Wednesday, July 1, 2015

Faith and Hope in the Garden

I started this post on May 25.  That's more than a month ago.  I was going to tell you what I planted in my garden and how it still, after all these years of planting gardens, requires a lot of faith to put those seeds into the ground.  But now?  It feels too late.  I mean, it's never too late to talk about faith, but you see, those seeds have sprouted and grown and now I've got bona fide veggies in my garden.  We've even been harvesting eating-straight-off-the-vine sugar snap peas for over a week now.

But you might find it inspirational, so, here goes...

I planted the rest of my garden last week.  I put some seeds in the ground a couple of weeks ago, but held off on the plants because of low temps.  Finally last week, the forecast lows were far enough away from freezing for the entire 10 day outlook that I felt OK putting the plants out there.  And then it rained.  Isn't that perfect?

My garden has moved this year, to a more sunny location.  I am so happy about this.  Hubby, who agreed to make the garden for me, expected me to want a huge plot.  But honestly, even though there is no reason to believe my garden will do poorly again this year, I couldn't stand the disappointment if we put a whole lot of effort into it and it still underproduced.  So I went small this year.  To see if it'll work the way I hope it will.

Which is not to say I didn't plant a lot.  I'm using Mel Bartholomew's square foot gardening method, which is a "revolutionary way to grow more in less space."  We'll see, Mr. Bartholomew.

Anyway, I have two 4x4 foot beds, and 3 pots.  That's it.  In one plot, I have 2 squares of sugar snap peas, 2 zucchini, 6 tomatoes (mostly roma, because they're better for canning), 4 green beans, and 2 squares of pickles.  Bubby wanted me to grow pickles, so I am.

In the other plot, I have spaghetti squash, honeydew melon, watermelon, pie pumpkins, 1 square of lettuce, with another to be planted in a couple of weeks, and 2 more squares of green beans.  I'm hoping the lettuce and green beans will be done producing before the squashes and melons take over the space.  In my pots, I have a grape tomato (Hubby and AKD like to grab these as they're passing on the riding mower), sugar snap peas plus lemon cucumbers, and carrots.

Already, the peas and beans are up.  It's so thrilling to see their little green heads bending up toward the sun.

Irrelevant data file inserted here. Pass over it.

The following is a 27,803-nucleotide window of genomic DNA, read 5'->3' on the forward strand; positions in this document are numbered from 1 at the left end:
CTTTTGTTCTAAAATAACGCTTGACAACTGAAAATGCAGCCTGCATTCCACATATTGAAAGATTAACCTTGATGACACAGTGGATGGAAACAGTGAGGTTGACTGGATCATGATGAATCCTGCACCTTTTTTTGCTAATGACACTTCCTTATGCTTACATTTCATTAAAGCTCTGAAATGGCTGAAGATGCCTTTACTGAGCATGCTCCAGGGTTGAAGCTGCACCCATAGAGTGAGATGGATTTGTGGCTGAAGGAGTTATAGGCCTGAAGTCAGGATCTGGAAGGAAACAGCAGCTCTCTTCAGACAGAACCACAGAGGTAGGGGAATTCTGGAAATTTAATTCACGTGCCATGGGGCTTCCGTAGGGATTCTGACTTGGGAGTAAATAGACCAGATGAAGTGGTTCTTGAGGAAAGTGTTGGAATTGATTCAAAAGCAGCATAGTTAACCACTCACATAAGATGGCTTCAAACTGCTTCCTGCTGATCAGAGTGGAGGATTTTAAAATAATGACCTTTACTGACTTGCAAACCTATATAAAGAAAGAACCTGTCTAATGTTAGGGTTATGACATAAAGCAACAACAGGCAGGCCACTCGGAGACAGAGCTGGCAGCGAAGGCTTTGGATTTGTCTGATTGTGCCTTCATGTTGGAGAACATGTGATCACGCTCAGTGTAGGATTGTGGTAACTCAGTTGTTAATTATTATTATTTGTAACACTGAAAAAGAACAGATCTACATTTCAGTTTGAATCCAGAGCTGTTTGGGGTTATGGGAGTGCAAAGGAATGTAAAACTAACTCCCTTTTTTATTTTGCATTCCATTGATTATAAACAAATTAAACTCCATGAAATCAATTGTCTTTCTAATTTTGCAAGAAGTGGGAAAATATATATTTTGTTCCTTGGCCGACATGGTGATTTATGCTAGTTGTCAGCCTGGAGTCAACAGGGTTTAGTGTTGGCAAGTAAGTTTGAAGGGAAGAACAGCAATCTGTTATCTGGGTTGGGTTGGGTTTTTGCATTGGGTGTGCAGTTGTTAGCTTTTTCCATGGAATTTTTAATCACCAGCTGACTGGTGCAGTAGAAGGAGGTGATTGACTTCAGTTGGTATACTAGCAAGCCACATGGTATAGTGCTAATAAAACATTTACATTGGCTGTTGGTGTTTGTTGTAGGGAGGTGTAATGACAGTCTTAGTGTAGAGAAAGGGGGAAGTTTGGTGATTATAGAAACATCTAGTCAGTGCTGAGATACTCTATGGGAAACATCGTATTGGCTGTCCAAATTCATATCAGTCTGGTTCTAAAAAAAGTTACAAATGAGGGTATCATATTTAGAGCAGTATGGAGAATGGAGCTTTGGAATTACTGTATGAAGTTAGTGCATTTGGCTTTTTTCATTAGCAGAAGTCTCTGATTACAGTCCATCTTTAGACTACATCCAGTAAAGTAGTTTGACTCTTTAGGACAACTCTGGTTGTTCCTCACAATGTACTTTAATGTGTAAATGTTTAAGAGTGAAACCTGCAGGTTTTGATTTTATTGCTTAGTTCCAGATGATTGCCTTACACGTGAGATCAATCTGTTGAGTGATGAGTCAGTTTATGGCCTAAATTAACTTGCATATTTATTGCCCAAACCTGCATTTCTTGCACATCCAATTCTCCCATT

By now you know how I feel about gardening.  It is nothing short of miraculous to be able to produce life from dried and shriveled and dead-looking seeds.  It takes tremendous faith to plant a garden, and seeing the evidence of life gives me hope.  It gets easier every year, but planting a garden remains an act of faith for me.
Pea Seeds
It makes me wonder what other areas in my life I need to practice faith?  What dried up, dead-looking corners of my being can bring forth new life if nurtured and cared for?

Tuesday, June 30, 2015

Making hay

In the spirit of making hay while the sun shines, I spent some time last week raking up grass clippings with Bubby.

Now, before you ask, yes, we have a mulching blade on our lawn mower.  The grass is just being really ... prolific ... at this point in the summer, and our lawn boy is having trouble keeping up with it.  In addition, I can use the grass clippings in my garden to suppress weeds and in my compost bin to make nutrient-filled new soil.  Otherwise, I would not be raking grass, even if leaving it will kill the grass underneath.  Less grass = less grass to cut.

Three take-aways from this experience:

1. It is easier to rake grass with a leaf rake versus a garden rake.  I was actually kind of happy when Bubby decided he needed yet another break, which happened with increasing frequency throughout the task, because that meant I got to use the leaf rake for a few minutes.

2.  It would be even easier if our mower had a collector on it.

3.  Three acres is a lot of grass to rake.

In this part of the yard, we raked the grass into long fat "snakes"
Later on, the lawn boy drove the tractor along-side
to make it easy for us to load the grass into the trailer.

Monday, June 29, 2015

Menu Plan for the week of June 29

Hey y'all.  This weeks' menu plan isn't so much a menu plan as it's a we-are-missing-a-good-chunk-of-our-family-because-they're-at-Boy-Scout-camp-but-the-rest-of-us-still-need-to-eat plan.  Anyone else have a hard time planning meals when it's not for the whole family?  I find this so strange.  I mean, I had no trouble at all planning meals when it was just me and Hubby, and then I had no trouble as we added each member of the family.  But now that I'm cooking for 5 or more most of the time, when we have much less than that, I almost feel like it's not worth it to cook.

We will not be eating Jackolope this week.
We also did not eat jackolope when we were in South Dakota

This does not bode well for our empty nest years.

Fortunately, I'm aware of this issue, so I can begin preparing mentally for that eventuality.  Also fortunately, we have at least 11 years before our nest can achieve full empty.  Whew.  I think that might be enough time to get used to the idea of cooking for 2 again.

So we're going with convenient food this week.  Food that I know the two remaining boys in the house will eat.  You might notice it's a little heavy on the guacamole.  Also Mexican-type foods.  It's a little repetitive.  But everyone who's still here will eat.  Here's what we got: